6/27/24: FY25 Philly Budget Offers a Mixed Bag for Transit

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On June 17th, Mayor Cherelle Parker signed into law the City Operating and Capital Budget for Fiscal Year 2025. Our collective advocacy produced wins for SEPTA's operations and capital allocation, and transit-priority infrastructure, while major fights remain on Vision Zero and other transit-supportive funding.

Color image of a bus at an unsheltered stop in front of a sunny sky. visible are the backs of people standing behind a folding table and a bike locked to a bus stop sign

We're proud and grateful for the 6 advocates who joined us for live, in-person public comment at this year's City budget hearings. Those in power heard loud and clear that riders need more from transit!

Happily, this year’s budget includes a nearly 25% increase in the City’s allocation to the SEPTA budget, one of the largest increases in history. The transfer to the SEPTA’s Capital Budget was increased to $7.8 million, while the operating transfer was increased to $133 million.

From that pot, the city will provide local matching funds for capital projects across the city, including ADA improvements at 40th, Arrott, Susquehanna-Dauphin, Tasker-Morris and Erie Stations, and bus loop upgrades around the city. The budget also allocates the city’s share of funding to cover the purchase of new vehicles for the Regional Rail and the Market-Frankford Line, one of our top priorities for transit this year.

Over in the Streets Department budget, our advocacy supported the passage of funding for transit priority improvements along five high priority bus corridors in the city. Traffic signal synchronization will be added along congested bus corridors in the city, reducing delays and advancing goals set out in the 2021 Philadelphia Transit Plan. Taken together, this will help address our most-heard complaint from riders: why isn't my bus on-time???

Around the time of budget passage, the City of Philadelphia also expanded automated speed enforcement along Broad Street. This bill would export the safety improvements we’ve seen for pedestrians along Roosevelt Boulevard to the tens of thousands of transit riders who rely on the Broad Street Line and the 4 and 16 every day.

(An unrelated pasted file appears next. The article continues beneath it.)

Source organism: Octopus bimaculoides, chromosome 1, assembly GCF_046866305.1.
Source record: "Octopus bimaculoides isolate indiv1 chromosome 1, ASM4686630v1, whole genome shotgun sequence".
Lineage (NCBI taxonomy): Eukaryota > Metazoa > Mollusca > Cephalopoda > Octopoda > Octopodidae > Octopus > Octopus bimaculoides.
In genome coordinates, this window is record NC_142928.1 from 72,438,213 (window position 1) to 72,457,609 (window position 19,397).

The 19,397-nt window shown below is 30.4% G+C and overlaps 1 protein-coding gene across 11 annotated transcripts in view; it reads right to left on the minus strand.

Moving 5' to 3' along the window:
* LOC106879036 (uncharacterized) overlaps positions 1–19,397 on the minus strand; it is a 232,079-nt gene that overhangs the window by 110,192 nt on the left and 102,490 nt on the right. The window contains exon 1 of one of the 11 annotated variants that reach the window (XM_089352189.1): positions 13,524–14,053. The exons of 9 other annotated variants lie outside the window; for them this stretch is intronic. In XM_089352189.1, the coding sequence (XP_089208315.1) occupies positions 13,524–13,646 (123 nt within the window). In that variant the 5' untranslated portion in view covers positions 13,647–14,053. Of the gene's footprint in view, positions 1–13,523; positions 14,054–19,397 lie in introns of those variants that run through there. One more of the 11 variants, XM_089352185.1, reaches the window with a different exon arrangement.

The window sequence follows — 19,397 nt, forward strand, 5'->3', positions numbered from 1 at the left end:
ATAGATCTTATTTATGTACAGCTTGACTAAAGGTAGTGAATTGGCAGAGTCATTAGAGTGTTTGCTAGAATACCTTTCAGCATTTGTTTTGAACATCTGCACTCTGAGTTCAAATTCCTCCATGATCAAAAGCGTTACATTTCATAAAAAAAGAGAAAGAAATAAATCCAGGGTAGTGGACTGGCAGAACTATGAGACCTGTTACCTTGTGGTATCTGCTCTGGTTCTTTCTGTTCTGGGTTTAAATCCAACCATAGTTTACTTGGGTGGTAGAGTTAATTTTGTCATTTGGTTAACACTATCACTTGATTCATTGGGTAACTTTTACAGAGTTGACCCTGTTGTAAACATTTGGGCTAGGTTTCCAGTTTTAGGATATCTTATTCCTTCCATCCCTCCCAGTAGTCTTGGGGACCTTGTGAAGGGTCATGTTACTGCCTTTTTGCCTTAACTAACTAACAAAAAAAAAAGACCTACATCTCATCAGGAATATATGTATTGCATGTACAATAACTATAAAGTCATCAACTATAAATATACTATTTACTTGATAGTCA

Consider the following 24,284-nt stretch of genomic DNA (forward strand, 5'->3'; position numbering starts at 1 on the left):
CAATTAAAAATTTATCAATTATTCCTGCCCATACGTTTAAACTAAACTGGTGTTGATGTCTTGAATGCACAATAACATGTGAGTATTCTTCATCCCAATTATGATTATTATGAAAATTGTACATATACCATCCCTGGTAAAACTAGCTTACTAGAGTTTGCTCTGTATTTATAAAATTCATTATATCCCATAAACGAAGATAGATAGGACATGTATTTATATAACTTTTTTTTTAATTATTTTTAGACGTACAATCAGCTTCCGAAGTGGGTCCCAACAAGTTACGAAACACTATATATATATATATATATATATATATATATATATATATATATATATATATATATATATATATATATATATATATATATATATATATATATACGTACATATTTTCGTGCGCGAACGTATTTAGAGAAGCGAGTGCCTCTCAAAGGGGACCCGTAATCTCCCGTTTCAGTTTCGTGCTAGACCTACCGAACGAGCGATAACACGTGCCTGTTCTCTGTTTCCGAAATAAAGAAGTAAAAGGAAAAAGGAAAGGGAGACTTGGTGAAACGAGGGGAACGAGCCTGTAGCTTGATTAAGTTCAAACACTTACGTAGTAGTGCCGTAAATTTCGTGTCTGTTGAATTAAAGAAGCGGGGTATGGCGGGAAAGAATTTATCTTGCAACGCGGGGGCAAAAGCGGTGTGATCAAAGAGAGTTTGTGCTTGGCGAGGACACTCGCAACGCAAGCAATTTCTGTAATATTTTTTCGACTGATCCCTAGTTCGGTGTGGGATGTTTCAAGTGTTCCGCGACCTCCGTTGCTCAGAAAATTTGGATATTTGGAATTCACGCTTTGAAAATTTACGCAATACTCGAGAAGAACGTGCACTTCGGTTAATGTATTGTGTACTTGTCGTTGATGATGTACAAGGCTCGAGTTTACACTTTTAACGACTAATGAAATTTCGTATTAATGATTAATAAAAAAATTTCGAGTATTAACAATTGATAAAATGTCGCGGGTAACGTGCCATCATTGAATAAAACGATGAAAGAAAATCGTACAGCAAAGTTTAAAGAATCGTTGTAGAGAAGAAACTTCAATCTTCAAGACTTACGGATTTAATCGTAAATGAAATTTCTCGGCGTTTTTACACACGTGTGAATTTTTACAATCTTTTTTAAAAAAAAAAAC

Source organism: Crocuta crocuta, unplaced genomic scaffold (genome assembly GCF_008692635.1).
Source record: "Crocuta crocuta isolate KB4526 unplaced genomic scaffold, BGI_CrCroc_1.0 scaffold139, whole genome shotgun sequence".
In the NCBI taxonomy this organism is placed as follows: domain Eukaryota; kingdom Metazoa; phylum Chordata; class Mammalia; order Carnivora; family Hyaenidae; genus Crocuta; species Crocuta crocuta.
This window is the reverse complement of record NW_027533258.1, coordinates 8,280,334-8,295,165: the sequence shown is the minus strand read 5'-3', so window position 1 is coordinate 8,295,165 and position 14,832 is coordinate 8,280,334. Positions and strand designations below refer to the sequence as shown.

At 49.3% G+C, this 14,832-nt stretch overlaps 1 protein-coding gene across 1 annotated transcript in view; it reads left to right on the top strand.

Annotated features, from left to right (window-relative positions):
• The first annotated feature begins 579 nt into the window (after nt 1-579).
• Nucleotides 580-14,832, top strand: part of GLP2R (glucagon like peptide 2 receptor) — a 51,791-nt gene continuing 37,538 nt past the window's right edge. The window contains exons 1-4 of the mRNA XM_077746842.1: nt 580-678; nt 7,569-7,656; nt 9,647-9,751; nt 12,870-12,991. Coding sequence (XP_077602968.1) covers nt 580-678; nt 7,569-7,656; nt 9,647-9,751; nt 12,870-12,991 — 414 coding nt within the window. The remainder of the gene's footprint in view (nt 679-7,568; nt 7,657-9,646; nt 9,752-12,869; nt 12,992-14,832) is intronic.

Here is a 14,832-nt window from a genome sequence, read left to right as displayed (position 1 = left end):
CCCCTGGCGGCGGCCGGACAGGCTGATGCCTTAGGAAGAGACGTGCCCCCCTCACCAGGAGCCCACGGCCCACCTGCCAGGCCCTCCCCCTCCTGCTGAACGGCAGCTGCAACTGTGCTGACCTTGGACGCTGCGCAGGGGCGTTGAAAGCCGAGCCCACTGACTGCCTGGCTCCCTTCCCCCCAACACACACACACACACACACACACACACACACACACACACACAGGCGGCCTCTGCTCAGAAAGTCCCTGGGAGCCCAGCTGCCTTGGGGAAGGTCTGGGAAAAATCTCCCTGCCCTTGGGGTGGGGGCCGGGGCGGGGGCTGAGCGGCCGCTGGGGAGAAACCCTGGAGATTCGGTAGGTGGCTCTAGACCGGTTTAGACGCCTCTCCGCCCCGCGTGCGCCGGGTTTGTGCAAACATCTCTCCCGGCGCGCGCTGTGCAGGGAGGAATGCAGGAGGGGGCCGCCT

SEPTA bus on a red-painted lane with a tree and sidewalk to the side

As always, though, our work is ongoing. While last year's budget dedicated two years of funding to the Low-Income Zero Fare pilot program, it's funding for just 25,000 riders remains woefully short of the hundreds of thousands of Philadelphians who reach its poverty line threshold. Similarly, we must raise the temperature on expansion of the SEPTA K-12 Student Pass to year-round, and all-student participation to make it easier for youth to participate in after school jobs and activities, and be more able to be meaningfully engaged in the city. And we echo calls from the Bicycle Coalition decrying cuts to Vision Zero funding reflected in this year’s budget, to make it safer to walk to and from transit stops around the city.

Lastly, we remain disappointed in the Mayor and Council's public silence on the intercity bus terminal. Budgets reflect priorities, and the FY2025 City budget offered a prime opportunity to move faster issue and show prioritization of this major transportation issue. This week marks the one-year anniversary of the Greyhound Terminal closure, and there are still no long-term proposals for a permanent replacement. A curb on the side of the street or in an unsheltered parking lot is widely insufficient for the major transportation hub that Philadelphia is. Riders desperately need an accessible, publicly-owned intercity bus with protection from the region's extreme year-round weather.

Though perhaps less eventful than in 2023, together we're keeping transit as a central issue in Philadelphia politics. Budget season is over, but in the months ahead we're eager for city implementation of camera-assisted bus lane and bus stop enforcement, and we'll keep supporting intercity bus riders and pushing for action on student transit passes. 

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